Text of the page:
History of Waffles

history of waffles

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Synonymous with Europe and a Belgian culinary specialty, waffles are a trendy menu item across Europe.  

Waffle popularity has transcended oceans to become a food item with a cultural denotation across the globe.

If you live America, for instance, waffles are more than a foreign delight but an indispensable breakfast item.

Personally, for long as I can remember, waffles have been a delicious, and toasty breakfast treat and staple in many homes, restaurants, and even breakfast recipe books. 

And like all the best things in life, waffles are quite versatile with regards to their composition, with each region having its version of ingredients and cooking.

However, according to The Nibble, the prominent points of departures from the different waffles include the inclusion or absence of yeast, toppings, caramelized sugar, fillings, and leavings.

Whatever the case, we can all agree that waffles are an amazing delicacy.

While most people know how to conjure this food item, the history of waffle is a tad vague, with its evolution shrouded with mystery and intrigues.

But that stops from now.

Humble Beginnings of Waffles

Waffles are considered the oldest dessert in history.

According to food historians, the origin of waffles can be traced back to ancient Greece.

The original waffle started as a basic version of flat cakes, which were made by roasting the cakes between two metal plates.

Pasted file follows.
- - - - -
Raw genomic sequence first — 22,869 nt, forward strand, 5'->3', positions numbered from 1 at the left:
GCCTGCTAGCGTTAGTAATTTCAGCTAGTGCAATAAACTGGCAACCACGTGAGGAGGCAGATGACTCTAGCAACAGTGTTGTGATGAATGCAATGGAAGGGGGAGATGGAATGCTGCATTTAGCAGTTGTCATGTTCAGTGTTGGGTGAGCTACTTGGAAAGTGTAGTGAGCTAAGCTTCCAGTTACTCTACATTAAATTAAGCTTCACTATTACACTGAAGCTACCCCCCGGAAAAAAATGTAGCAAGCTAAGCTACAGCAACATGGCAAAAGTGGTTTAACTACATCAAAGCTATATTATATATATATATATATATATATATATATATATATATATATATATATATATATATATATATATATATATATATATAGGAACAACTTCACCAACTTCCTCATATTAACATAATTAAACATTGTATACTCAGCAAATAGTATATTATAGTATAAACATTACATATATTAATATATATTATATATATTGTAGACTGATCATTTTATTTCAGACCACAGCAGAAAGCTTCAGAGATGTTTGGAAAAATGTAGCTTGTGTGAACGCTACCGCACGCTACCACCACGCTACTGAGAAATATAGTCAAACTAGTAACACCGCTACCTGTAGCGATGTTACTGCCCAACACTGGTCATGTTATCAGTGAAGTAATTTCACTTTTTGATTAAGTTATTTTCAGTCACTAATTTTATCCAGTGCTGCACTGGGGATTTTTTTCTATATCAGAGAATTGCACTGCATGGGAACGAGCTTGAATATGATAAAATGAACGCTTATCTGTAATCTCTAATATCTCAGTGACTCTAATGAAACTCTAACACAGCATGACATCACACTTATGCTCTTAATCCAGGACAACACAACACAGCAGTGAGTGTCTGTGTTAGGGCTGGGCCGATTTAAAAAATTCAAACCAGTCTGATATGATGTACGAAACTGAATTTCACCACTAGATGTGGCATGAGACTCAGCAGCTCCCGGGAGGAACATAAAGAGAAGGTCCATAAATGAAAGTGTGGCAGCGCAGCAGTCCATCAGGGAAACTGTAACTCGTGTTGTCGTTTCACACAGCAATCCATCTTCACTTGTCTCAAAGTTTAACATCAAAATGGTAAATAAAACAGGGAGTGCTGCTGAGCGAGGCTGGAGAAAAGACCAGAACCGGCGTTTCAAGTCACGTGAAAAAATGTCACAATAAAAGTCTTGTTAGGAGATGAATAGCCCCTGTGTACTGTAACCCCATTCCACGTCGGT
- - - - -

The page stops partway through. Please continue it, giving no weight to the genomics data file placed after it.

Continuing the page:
Besides the rudimentary cooking style, the original waffles weren`t particularly tasty or sweet and were made from pulped cereals.

At the time, the cakes were referred to as obelios.

Later in Medieval Europe, the Catholic Church began making waffles to serve as meals symbolizing blessings.

A breakthrough to the waffle design came when the church permitted artisans to make their obelios.

 It`s during this period that artistic versions of the waffles were introduced. It`s also a time when cooks began using additives such as honey, butter, cream and a host of other spices.

It`s during the 15th century that the leavening agents, creamier toppings, leavening agents and spices became a staple with the waffles.  The waffles became doughier and thicker and got spiced with ginger and cinnamon.

A major highlight, however, came when the Dutch introduce a rectangular grid pattern metal plates-the precursor for the modern-day waffle irons.

It`s not exactly clear why the rectangular grid pattern was developed, and there are mixed views about this. Regardless, however, the rectangular grid pattern is heralds today`s waffle irons.

It`s in the 18th century that waffles become more popular with each country creating its version of waffles.

In France, for instance, gaufres were cooked from cloves, coffee waffles became popular in Germany, while the Spaniard cooked their cloves using wine and lemon zest.

At the time, however, waffles were not exactly a breakfast item, but a snack to be served in between meals. This is not until the waffles were introduced in America by the Dutch. It`s here that the waffles ware now paired with maple syrup to make the perfect breakfast item.

While many people enjoyed waffles sold by vendors, waffles true popularity exploded with the invention of the first stovetop waffle iron in the 1800s. Twenty years later, the first stovetop hit the shelve and waffles become a staple in many homes and restaurants.

Since then, waffles have gained prominence, and today, they dominate the breakfast scene across many homes globally.

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